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Old 12-04-2008, 10:08 PM
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Join Date: Dec 2008
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I have no idea what i'm doing.

My aunt gave me an 1989 Mercedes 300e, and she has no manuals. So at night i turn on my lights but i swear i cant find out how to get the damn instrument and controls lights on. No lights are coming on the: the dashlight, "PRND 3 L", the ac/heating controls aren't lighting up, the only light that lights up inside is the roof light. i checked the fuses and they all are fine. So is there any special way and thing to turn on the lights or is something wrong? I have no idea with cars.

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Old 12-04-2008, 10:31 PM
Hirnbeiss's Avatar
ich fahre, also bin ich
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You adjust the brightness by turning the odometer knob, or there's a knob next to it that you turn.
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Old 12-04-2008, 11:58 PM
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Still, i'm not getting anything, what could be the problem. If it is a fuse, what fuse would it be?
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Old 12-05-2008, 12:17 AM
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Location: Grand Rapids, MI
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Perhaps the dimmer/rheostat went bad.....or the bulbs could be out....
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Old 12-05-2008, 07:19 AM
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Welcome to the benz world. Nothing like swimming in 7 feet of water. Take it slow and steady and you're reach shore.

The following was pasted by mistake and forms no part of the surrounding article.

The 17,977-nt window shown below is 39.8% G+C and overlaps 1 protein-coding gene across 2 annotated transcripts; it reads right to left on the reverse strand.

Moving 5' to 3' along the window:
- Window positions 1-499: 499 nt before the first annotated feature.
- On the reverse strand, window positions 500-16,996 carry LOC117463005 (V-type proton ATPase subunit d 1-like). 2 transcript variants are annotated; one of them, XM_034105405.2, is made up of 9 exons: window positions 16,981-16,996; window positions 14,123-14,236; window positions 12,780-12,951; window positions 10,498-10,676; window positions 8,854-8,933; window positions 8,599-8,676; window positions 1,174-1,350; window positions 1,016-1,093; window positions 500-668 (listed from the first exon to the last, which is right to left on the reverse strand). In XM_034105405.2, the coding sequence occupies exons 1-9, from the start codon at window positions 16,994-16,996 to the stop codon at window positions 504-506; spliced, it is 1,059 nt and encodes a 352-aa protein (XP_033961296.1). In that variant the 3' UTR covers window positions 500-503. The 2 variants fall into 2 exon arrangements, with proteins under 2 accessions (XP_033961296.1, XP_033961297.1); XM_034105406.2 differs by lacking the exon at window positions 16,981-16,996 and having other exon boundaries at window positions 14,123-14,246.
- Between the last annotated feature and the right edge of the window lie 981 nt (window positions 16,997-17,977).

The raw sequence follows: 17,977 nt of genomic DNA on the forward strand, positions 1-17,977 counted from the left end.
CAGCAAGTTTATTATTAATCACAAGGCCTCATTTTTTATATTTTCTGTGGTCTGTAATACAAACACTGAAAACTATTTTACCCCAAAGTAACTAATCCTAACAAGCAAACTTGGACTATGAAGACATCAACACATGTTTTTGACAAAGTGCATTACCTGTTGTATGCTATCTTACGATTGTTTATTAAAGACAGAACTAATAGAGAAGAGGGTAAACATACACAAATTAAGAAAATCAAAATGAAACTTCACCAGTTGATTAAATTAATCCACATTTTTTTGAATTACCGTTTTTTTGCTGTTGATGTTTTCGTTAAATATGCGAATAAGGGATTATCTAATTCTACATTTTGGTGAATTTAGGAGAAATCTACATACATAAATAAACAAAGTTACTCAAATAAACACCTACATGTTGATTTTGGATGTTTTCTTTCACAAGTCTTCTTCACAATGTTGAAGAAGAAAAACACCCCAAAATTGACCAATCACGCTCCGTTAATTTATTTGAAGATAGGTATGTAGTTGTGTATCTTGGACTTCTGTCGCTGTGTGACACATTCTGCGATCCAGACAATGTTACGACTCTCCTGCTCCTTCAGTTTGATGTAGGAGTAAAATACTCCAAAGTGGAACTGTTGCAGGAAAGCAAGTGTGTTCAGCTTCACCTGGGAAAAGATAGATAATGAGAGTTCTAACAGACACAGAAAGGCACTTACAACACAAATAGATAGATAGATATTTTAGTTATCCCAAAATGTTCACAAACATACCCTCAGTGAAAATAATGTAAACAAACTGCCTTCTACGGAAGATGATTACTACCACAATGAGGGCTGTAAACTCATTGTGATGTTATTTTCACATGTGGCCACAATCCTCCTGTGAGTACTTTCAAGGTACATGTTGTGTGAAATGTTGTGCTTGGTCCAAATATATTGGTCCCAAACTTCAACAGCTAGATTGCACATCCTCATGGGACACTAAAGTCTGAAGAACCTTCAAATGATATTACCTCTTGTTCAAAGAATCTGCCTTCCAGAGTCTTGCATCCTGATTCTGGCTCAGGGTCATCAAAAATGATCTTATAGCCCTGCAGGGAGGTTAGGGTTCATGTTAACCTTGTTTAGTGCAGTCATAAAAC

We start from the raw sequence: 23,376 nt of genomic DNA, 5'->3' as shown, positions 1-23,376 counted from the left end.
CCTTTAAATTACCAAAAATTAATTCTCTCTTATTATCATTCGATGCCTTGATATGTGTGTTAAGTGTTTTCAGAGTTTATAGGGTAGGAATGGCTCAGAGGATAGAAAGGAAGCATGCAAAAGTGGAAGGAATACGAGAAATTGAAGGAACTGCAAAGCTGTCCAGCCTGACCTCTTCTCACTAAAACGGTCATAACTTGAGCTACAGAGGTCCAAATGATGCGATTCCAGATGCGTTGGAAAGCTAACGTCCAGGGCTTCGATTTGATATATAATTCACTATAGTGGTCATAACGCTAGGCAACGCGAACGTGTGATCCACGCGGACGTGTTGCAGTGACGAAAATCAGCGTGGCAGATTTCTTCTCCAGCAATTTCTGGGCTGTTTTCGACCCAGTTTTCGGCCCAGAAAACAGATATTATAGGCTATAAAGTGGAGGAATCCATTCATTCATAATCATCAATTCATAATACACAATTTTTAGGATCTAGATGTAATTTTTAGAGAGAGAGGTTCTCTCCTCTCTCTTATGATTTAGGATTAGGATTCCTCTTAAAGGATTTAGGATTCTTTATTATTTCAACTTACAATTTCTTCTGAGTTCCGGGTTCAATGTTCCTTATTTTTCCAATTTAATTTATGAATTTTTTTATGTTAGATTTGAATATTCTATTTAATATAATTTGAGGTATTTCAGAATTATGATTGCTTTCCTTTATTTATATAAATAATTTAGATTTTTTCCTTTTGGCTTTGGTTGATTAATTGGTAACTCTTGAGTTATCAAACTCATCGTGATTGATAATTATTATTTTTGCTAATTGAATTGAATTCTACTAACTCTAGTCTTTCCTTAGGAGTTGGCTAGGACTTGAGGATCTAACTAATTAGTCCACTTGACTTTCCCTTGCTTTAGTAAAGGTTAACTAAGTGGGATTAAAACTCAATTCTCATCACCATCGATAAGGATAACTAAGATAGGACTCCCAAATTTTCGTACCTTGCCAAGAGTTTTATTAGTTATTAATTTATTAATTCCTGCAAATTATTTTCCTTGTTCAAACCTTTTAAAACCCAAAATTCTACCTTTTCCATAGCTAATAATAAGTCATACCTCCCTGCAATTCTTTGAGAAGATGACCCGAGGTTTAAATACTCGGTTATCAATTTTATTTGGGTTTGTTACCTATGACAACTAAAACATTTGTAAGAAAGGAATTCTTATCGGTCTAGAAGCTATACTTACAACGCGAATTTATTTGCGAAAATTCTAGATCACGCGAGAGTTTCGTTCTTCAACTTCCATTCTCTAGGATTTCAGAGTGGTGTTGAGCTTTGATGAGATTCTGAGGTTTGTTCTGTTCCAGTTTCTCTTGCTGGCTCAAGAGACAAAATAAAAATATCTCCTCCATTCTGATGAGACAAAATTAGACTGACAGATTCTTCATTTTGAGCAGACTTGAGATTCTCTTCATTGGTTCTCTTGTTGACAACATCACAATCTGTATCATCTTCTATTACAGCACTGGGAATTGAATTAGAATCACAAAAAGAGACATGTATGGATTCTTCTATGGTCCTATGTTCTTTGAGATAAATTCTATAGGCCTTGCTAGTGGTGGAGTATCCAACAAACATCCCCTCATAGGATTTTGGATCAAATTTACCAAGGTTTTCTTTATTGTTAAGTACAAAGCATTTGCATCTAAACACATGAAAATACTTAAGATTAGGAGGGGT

Start by calling 1-800-for-merc and get two things...
1. The service CD for the car.
2. A copy of the owners manual.

Each is like 20$ plus shipping.

Now, we could just tell you "fuse X", but that spoils the fun. Well, truth be told, then we'd have to start reading the manual and I'm on my way to work, so I'm afraid I can't. Besides, you need to work your own way to shore and we'll just point the way.

Got a multimeter? If not, visit sears or radio shack and get one that can measure volts, amps, resistance and perhaps has a diode check. There are 50 other features it can have, but they're mostly smoke. You need those three or four and that's it. A competent one will set you back 20-30$ (don't forget the battery).

When checking a fuse, put the meter on volts, if the probes can be put in more than one set of holes on the meter, plug them into the right combination for reading volts (amps would be different) and then check the opposite ends of each fuse.

If a fuse is good, the volts read across it will read 0. If you find one that isn't something's wrong with it. First, rotate the fuse in place. Then remove it and put it back. This will clean up the contacts a little. So retest and see if it's better.

After you've gone through all the fuses and if you found all 0 volts, you're not done with the fuses. Remove them, one at a time and measure the empty socket. In all cases, an empty socket will either read just about battery voltage or it will read 0.

Zero volts on an empty one means a relay or a switch has to be closed to read the voltage.

Hopefully, you had a pen and paper handy and wrote down which sockets had those 0's for later reference just in case.

So, if all that rules out the fuses, then you're on your way to looking at that dimmer switch (reostat) and the wiring on the dash cluster.

PS. One thing I learned the hard way with multimeters. If you set it to either ohms (resistance) or the diode check, don't touch the leads to anything carrying a voltage. It will smoke the meter (and in older meters you will indeed see a little smoke).

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